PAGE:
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Kitchen Chronicles: Bungalow layout inspiration

July 16, 2010

One of the fun things about living in a 1915 bungalow is finding other similar homes and looking at what others have done with the layout over the years—and boy, are there a lot of them! As we started thinking about the kitchen two years ago, one of the most interesting things I did was to start browsing the MLS listings to take a look at other bungalow kitchens. In Oakland, it’s surprisingly easy to find them, too. While our house isn’t a kit house (that we know of) and we have yet to find a twin other than its actual next-door twin, there are still a lot of strikingly similar variations on the layout. If I set search parameters to include houses between 1000 and 1500 square feet that were built between 1900 and 1930, it’s a pretty good bet that I’ll turn up at least one or two similar kitchens on any given day. And if I only look at the two-bedroom houses built between 1914 and 1925, my odds quadruple.

The telltale signs of a similar layout are the door placement (right up against the wall on one side, sometimes still a swinging door) and the double windows over the sink. For most houses of our variety, the dining room is just outside the kitchen on one side, and the backyard or a porch on the other. Occasionally, I’ll see a house that still has a separate breakfast room and back porch, often converted into laundry rooms or half baths. (Our house had these rooms until a 1939 remodel modified the wall.)

Here are a few kitchens I’ve found over the years and saved for layout notes. (A few disclaimers: these photos are all from EBRDI and copyrighted accordingly. Also, these are all from the ‘hood, so it’s entirely possible that the people who now live in these houses might stumble on this blog; if one of them is your kitchen and you want the photo removed, just let me know and I’ll gladly take it off. Alternatively, if one of these is your kitchen or very similar to yours and you want to share anything about the layout, please do! Finally, many of these listings were originally accompanied by websites with floor plans, so in some cases I know the layout is similar not from the photo, but from looking at a floor plan or even dropping by the open houses.)

First, here’s our kitchen’s MLS photo, for context:

Look how clean it is!

Our kitchen, prettied up and staged for sale. Look how clean it is!

Here’s what our blueprint originally looked like:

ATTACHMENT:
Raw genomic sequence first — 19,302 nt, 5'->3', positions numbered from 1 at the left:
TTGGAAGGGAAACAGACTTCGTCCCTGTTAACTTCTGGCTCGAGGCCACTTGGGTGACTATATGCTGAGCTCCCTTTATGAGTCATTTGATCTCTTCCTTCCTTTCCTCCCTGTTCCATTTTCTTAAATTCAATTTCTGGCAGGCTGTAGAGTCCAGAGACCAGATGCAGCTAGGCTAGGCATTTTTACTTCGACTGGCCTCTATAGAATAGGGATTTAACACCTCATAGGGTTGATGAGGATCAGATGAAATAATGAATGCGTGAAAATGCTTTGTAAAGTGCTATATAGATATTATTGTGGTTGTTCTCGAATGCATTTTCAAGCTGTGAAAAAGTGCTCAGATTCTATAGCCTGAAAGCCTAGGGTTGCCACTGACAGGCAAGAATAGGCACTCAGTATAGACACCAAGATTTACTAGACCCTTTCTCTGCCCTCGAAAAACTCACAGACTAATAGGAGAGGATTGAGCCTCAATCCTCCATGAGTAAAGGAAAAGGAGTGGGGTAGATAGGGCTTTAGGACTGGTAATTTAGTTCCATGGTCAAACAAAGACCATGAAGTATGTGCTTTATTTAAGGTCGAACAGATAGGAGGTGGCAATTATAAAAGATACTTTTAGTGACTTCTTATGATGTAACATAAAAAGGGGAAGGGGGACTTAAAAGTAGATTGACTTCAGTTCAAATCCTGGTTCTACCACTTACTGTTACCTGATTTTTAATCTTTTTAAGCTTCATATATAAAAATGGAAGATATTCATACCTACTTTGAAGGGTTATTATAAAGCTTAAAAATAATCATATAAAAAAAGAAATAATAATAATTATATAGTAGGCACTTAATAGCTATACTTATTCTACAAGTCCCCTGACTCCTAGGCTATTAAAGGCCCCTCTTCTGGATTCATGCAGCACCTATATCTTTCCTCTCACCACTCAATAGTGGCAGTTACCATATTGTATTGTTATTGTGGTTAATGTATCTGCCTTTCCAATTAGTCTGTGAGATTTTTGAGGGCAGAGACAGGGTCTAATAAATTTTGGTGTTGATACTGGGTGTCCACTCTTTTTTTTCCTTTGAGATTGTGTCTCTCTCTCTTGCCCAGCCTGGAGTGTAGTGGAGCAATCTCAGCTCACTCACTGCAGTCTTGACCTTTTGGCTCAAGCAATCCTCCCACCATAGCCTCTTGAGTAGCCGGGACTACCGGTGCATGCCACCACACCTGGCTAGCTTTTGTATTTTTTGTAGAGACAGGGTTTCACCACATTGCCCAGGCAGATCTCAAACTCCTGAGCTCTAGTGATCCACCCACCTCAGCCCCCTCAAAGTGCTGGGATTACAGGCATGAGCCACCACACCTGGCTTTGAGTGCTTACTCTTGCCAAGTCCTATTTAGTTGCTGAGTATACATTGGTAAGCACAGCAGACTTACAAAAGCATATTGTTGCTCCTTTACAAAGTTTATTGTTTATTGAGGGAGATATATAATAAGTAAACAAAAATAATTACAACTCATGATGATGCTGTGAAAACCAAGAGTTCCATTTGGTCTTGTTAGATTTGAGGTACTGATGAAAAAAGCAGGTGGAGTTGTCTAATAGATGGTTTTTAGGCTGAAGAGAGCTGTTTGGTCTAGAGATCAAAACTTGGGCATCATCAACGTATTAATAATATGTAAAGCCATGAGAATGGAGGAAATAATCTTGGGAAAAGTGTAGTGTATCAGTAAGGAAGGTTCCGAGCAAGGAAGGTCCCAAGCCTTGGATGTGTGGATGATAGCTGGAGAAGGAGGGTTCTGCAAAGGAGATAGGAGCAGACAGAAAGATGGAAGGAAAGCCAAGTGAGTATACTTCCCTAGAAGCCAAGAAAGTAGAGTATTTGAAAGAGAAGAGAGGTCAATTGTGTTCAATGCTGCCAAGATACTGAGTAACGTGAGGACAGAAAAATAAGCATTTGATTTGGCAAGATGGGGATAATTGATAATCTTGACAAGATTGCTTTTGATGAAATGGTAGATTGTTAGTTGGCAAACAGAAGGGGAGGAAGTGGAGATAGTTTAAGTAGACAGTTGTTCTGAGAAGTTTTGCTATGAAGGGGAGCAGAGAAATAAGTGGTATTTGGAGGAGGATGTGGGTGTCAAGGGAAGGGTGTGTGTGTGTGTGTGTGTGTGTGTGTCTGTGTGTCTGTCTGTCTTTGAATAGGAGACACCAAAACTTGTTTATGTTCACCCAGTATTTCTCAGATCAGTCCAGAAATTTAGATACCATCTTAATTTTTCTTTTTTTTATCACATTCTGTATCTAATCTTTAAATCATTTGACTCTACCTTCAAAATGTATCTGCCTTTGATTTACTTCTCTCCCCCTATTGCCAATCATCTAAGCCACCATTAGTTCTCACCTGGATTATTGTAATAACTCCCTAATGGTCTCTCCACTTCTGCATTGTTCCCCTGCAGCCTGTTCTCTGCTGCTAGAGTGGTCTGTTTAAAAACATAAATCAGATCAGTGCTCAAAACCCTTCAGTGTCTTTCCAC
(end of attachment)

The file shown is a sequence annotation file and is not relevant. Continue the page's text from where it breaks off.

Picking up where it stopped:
1915 blueprints of our kitchen (flipped from our neighbor's copy)

1915 blueprints of our kitchen (flipped from our neighbor's copy)

And here’s what some other folks have done with roughly our layout. Interestingly, almost all of these kitchens also break the work triangle, with the exception of a few that either never had or have removed their coolers and have the refrigerator located there.

This kitchen sacrifices corner counter for a longer run to the right of the stove.

This kitchen sacrifices corner counter for a longer run to the right of the stove.

This was helpful to get a sense of what counters on the right side might look like. It also convinced me that we don't want our refrigerator where this one is, since it creates too much of a wall as you come into the kitchen.

This was helpful to get a sense of what counters on the right side might look like. It also convinced me that we don't want our refrigerator where this one is, since it creates too much of a wall as you come into the kitchen.

This is roughly what our corner will look like, except we may have shelves instead of an upper there, and our drawer banks will be a bit bigger.

This is roughly what our corner will look like, except we may have shelves instead of an upper there, and our drawer banks will be a bit bigger.

This is the same kitchen, but gives a glimpse of the breakfast nook. This is my model for ours.

This is the same kitchen, but gives a glimpse of the breakfast nook. This is one model I like for ours, though our kitchen is a bit longer than theirs, so it would be a roomier layout.

Another approach to the fridge dilemma. We could do this, but I don't like the resulting counter space configuration much.

Another approach to the fridge dilemma. We could do this, but I don't like the resulting counter space configuration much. They also seem to have a peninsula to make a "U" shape, something a couple of the designers we talked with suggested for our space.

This is one of my favorite kitchens. You can't tell in this photo, but the door is just to your right, and there's actually a cut-through to the dining room over the counter on the right. We would need to sacrifice the cooler to get a U like this, though.